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Missouri River looms as major problem

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Tribes and states want Corps to change plans

BISMARCK, N.D. - Drought conditions in the Northern Plains and some Rocky
Mountain regions pose serious problems for recreation and navigation from
the upper to the lower Missouri River Basin.

Six years of drought conditions brought reservoirs to near their lowest
levels in decades causing agricultural irrigation and personal water use

The states of North and South Dakota have jumped into the fray with the
U.S. Army Corps of Engineers to change the management of the water flow in
order to protect the reservoir levels.

Charles Murphy, chairman of the Standing Rock Sioux Tribe located in both
North and South Dakota, suggested that lawsuits might be in order to
prevent anyone from being denied water.

Just before Thanksgiving 2003 members of the Standing Rock Sioux Tribe were
victims of a clogged intake pipe on Lake Oahe, the largest of the six
Missouri River reservoirs.

The cause of the blockage was silt that filled the intake pipe following
years of water level reduction in the lake.

It is not just a problem for the tribes, North Dakota legislators pointed

The complaint is that the Corps releases too much water to accommodate
downstream states and the navigation industry. That release, according to
tribal and state water resource experts, accounts for water shortages for
communities and tribes.

Tribes have complained to the Corps for decades about the management of the
river flows citing the treaty as an authority that requires
government-to-government consultation over management that affects water
use and cultural sites.

The past six years have brought about one of the worst droughts affecting
the river. Scientists, state and the tribes collectively ask the Corps to
consider their wishes when lowering water levels to make lower-state river
levels more navigable.

The three largest reservoirs, Fort Peck in Montana next to the Fort Peck
Reservation; Sakakewea, next to the Fort Berthold Reservation and Oahe,
next to the Standing Rock Sioux and the Cheyenne River Reservations are
three of the six reservoirs that make up the largest system of lakes in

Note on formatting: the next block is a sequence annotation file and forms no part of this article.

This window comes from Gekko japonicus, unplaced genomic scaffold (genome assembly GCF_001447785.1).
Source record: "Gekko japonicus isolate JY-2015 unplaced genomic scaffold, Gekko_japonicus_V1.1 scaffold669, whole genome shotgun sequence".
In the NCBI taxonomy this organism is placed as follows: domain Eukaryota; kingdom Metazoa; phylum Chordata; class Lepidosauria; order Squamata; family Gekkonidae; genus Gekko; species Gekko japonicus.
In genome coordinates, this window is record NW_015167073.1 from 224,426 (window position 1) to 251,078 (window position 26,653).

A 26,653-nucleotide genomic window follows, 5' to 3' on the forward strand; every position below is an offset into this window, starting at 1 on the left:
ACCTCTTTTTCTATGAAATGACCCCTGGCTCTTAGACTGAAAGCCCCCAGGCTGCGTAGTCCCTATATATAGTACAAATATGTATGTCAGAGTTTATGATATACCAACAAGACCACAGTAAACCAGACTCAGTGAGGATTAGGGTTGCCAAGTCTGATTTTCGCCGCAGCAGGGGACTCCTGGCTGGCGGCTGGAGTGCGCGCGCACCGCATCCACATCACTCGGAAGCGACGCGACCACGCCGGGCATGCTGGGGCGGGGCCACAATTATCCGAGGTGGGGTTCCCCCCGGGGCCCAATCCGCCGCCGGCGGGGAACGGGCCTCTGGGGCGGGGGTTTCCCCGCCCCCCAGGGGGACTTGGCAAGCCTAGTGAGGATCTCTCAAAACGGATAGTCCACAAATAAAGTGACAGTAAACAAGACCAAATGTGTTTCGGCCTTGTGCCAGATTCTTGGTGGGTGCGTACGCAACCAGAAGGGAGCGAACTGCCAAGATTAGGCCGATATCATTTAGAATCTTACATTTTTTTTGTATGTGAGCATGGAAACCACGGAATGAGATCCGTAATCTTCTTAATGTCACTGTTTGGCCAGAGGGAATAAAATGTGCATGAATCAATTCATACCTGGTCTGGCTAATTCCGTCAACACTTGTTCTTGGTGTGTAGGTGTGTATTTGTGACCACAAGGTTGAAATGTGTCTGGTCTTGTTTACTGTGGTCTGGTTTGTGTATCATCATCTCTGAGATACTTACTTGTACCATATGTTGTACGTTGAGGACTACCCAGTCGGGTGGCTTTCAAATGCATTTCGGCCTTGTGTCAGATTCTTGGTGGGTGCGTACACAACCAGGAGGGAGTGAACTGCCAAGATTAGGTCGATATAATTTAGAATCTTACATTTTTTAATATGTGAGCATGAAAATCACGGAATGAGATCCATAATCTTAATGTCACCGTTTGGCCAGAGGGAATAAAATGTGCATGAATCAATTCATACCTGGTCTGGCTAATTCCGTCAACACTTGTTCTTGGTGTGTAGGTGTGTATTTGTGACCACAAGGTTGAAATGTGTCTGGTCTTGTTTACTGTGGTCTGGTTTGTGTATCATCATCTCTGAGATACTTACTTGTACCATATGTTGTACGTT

North America. All reservoirs border reservations that have suffered from
flooding of natural resources, villages and some of the best land for
agriculture in the states of North and South Dakota.

At present Oahe lake is at a record low having been reduced to 32 feet
below normal. It is expected that this year it will drop by another nine

For the tribes and state residents the bottom line is economics and water

It was estimated by the South Dakota Game Fish and Parks that the economic
loss to the state and tribes has been $17 million. Tribal members operate
fishing resorts along the reservoirs whose boat docks are no longer usable
because they reside on dry land. Only 14 docks are open and it is expected
that if the water is lowered further only seven of those will be accessible
by boat.

The real problem is that the river is running out of water. Navigation
could be curtailed and water intake by communities and reservations is in
peril; but there is a solution, according to Gov. Mike Rounds of South

Officials want the Corps of Engineers to veer from the Master Manual for
operations and move into a critical water conservation mode that will
possibly save navigation and aid wildlife and fish habitats that are
critical to recreational economics and agricultural impact to the upper
river states and tribes.

The states of North Dakota, South Dakota and Nebraska, along with tribes
that hold the water rights by treaty and trust responsibility, have gone on
record as supporting extensive conservation measures.

If the drought continues as expected elected officials want the Corps to
stop all navigation in the lower states in April. That would eliminate the
need to open spillways to lower the reservoirs so barges could navigate and
conserve much-needed water for spawning fish and to prevent intake pipes
from clogging.

Standing Rock has not yet repaired the damaged intake - it is waiting on
$30 million from Congress for the repair work.